How to help someone who is going through a depressive episode

Depressive episodes are both emotionally and physically draining. It can be crippling, even. It can prevent us from thinking rationally, taking care of ourselves, taking care of household chores, having normal social interactions, and in severe cases, even working.

It is very hard to see someone you love struggling. You may or may not know what you can say, and you may or may not know what you can do. You may even feel like you can’t help at all. The good news is, that’s not entirely true, even if he or she tells you that you can’t help them.

Not everyone knows how to help someone with depression, and that’s okay. With that being said, it is important that you educate yourself if you fall into that category. Sometimes all a depressed person needs is someone who can empathize with them.

If you aren’t really sure what depression is really like, check out my post I wrote about what depression feels like. It’s uncensored and full of input from my good friends on Twitter. It’s worth a read if you want to get a glimpse of what living with depression can feel like.
 

Ways that you can help someone with depression

1. Ask how you can help. It may seem simple, but give him or her the opportunity to tell you what they need. They may not answer you, or they may tell you that they don’t know what you can do to help them, and that’s okay. The fact that you ask will mean something, because it will show us that you care and are making an effort to help.
 

2. Send a thoughtful text. If you’re thinking about someone who has been down lately or is struggling, text them and check in on them. Ask them how they’re doing, or give them a compliment. Simply say that you were thinking about them. Knowing that someone is actually thinking about us will mean a lot, even if we don’t say so.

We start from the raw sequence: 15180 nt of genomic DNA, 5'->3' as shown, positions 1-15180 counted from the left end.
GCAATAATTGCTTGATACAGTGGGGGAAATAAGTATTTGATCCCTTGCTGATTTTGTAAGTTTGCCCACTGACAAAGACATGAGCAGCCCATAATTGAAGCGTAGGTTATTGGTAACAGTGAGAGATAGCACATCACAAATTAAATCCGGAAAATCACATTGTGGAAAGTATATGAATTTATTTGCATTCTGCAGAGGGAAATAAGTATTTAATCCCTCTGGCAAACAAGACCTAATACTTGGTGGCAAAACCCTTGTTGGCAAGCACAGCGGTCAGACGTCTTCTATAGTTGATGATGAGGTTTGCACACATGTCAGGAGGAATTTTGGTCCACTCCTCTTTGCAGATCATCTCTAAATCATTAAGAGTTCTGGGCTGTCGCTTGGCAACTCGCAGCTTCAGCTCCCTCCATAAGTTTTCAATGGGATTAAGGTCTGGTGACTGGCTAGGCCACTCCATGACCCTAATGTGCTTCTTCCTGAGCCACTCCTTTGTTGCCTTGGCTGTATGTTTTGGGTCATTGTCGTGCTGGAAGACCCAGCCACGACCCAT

I can be having the worst day imaginable and an “I love you” text from my husband will still put a smile on my face. Don’t underestimate how much you mean to that person.
 

3. Put together a care package with all of their favorite things and ask them when it is okay for you to stop by and deliver it to them. You don’t have to spend a lot of money to do this. Buy a $1 bag at the dollar store and fill it with some things they love. Maybe there’s a movie they’ve been wanting to see. Pack some of their favorite snacks. Get them a gift card to one of their favorite stores. If your loved one is a girl or woman, pack some self-care items they can pamper themselves with, like lotion, a bath bomb, a new luxurious loofah, or makeup.
 

4. One of the best things you can do is help with chores. This is especially important for significant others and family members. Household chores are usually among the first to go when a depressive episode is rearing its ugly face. This can be anything from sweeping to vacuuming to dishes to laundry. Not only will they not be getting done, but it often makes us feel stressed and guilty because they aren’t getting done. The worst part is, it’s not even our fault, but depression isn’t rational.

shawnabsnark from Twitter agrees. She says…


 

5. Self-care is another one of those things that is among the first things to go when depression arises, and for some people, that includes eating. Offer to cook or bring over takeout. Ask them if it’s okay if you stay and eat with them and, if they say yes, that’s a great opportunity to talk to them and help put them at ease.
 

6. Don’t get frustrated or upset if we decline or cancel plans. When I’m experiencing a depressive episode, being around other people is the absolute last thing that I want to do. And the last thing that you should do is take it personal if they happen to cancel, because it likely has nothing to do with you.
 

7. Listen without trying to analyze and fix everything. When we’re venting, it’s usually because we need to let certain thoughts or emotions out, and not necessarily because we’re looking for a solution. In that moment, at least. So, try to refrain from responding with things like, “Well, have you thought about doing _________ (fill in the blank) to make it better?” or “You could always try _________ (fill in the blank).” Instead, just listen and try and understand our feelings and where they may be coming from. What we’re feeling in that moment may not always be rational, but it will mean a lot that you are trying to empathize with us.

Speaking from my own personal experiences, most of the time, I would prefer my husband listen to me and try to understand how I feel about something instead of trying to initiate a problem-solving brainstorming session.